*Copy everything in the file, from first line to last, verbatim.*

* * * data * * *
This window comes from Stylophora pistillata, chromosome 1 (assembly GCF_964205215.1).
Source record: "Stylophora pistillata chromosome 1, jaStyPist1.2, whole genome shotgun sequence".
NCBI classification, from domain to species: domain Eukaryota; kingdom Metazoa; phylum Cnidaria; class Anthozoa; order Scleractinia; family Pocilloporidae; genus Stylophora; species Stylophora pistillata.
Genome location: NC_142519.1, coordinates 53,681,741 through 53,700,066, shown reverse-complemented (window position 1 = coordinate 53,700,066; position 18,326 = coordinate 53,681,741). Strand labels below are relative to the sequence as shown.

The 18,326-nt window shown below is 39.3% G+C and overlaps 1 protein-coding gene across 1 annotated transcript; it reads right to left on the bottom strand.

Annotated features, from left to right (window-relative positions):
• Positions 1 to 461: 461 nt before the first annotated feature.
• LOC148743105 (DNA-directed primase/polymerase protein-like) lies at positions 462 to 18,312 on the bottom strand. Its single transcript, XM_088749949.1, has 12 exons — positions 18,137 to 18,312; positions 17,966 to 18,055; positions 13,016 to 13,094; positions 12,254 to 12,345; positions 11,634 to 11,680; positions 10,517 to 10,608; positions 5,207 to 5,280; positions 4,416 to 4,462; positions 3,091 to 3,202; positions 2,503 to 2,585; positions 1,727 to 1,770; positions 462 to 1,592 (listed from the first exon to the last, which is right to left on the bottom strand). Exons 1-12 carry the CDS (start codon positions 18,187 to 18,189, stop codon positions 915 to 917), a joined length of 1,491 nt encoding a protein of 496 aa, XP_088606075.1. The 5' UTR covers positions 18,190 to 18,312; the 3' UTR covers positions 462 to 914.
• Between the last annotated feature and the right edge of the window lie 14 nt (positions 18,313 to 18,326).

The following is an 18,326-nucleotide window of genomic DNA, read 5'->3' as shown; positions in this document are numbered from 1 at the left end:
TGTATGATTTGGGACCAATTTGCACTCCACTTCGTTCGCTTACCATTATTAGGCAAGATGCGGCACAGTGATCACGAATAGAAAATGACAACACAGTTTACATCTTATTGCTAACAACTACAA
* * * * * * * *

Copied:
This window comes from Stylophora pistillata, chromosome 1 (assembly GCF_964205215.1).
Source record: "Stylophora pistillata chromosome 1, jaStyPist1.2, whole genome shotgun sequence".
NCBI classification, from domain to species: domain Eukaryota; kingdom Metazoa; phylum Cnidaria; class Anthozoa; order Scleractinia; family Pocilloporidae; genus Stylophora; species Stylophora pistillata.
Genome location: NC_142519.1, coordinates 53,681,741 through 53,700,066, shown reverse-complemented (window position 1 = coordinate 53,700,066; position 18,326 = coordinate 53,681,741). Strand labels below are relative to the sequence as shown.

The 18,326-nt window shown below is 39.3% G+C and overlaps 1 protein-coding gene across 1 annotated transcript; it reads right to left on the bottom strand.

Annotated features, from left to right (window-relative positions):
• Positions 1 to 461: 461 nt before the first annotated feature.
• LOC148743105 (DNA-directed primase/polymerase protein-like) lies at positions 462 to 18,312 on the bottom strand. Its single transcript, XM_088749949.1, has 12 exons — positions 18,137 to 18,312; positions 17,966 to 18,055; positions 13,016 to 13,094; positions 12,254 to 12,345; positions 11,634 to 11,680; positions 10,517 to 10,608; positions 5,207 to 5,280; positions 4,416 to 4,462; positions 3,091 to 3,202; positions 2,503 to 2,585; positions 1,727 to 1,770; positions 462 to 1,592 (listed from the first exon to the last, which is right to left on the bottom strand). Exons 1-12 carry the CDS (start codon positions 18,187 to 18,189, stop codon positions 915 to 917), a joined length of 1,491 nt encoding a protein of 496 aa, XP_088606075.1. The 5' UTR covers positions 18,190 to 18,312; the 3' UTR covers positions 462 to 914.
• Between the last annotated feature and the right edge of the window lie 14 nt (positions 18,313 to 18,326).

The following is an 18,326-nucleotide window of genomic DNA, read 5'->3' as shown; positions in this document are numbered from 1 at the left end:
TGTATGATTTGGGACCAATTTGCACTCCACTTCGTTCGCTTACCATTATTAGGCAAGATGCGGCACAGTGATCACGAATAGAAAATGACAACACAGTTTACATCTTATTGCTAACAACTACAA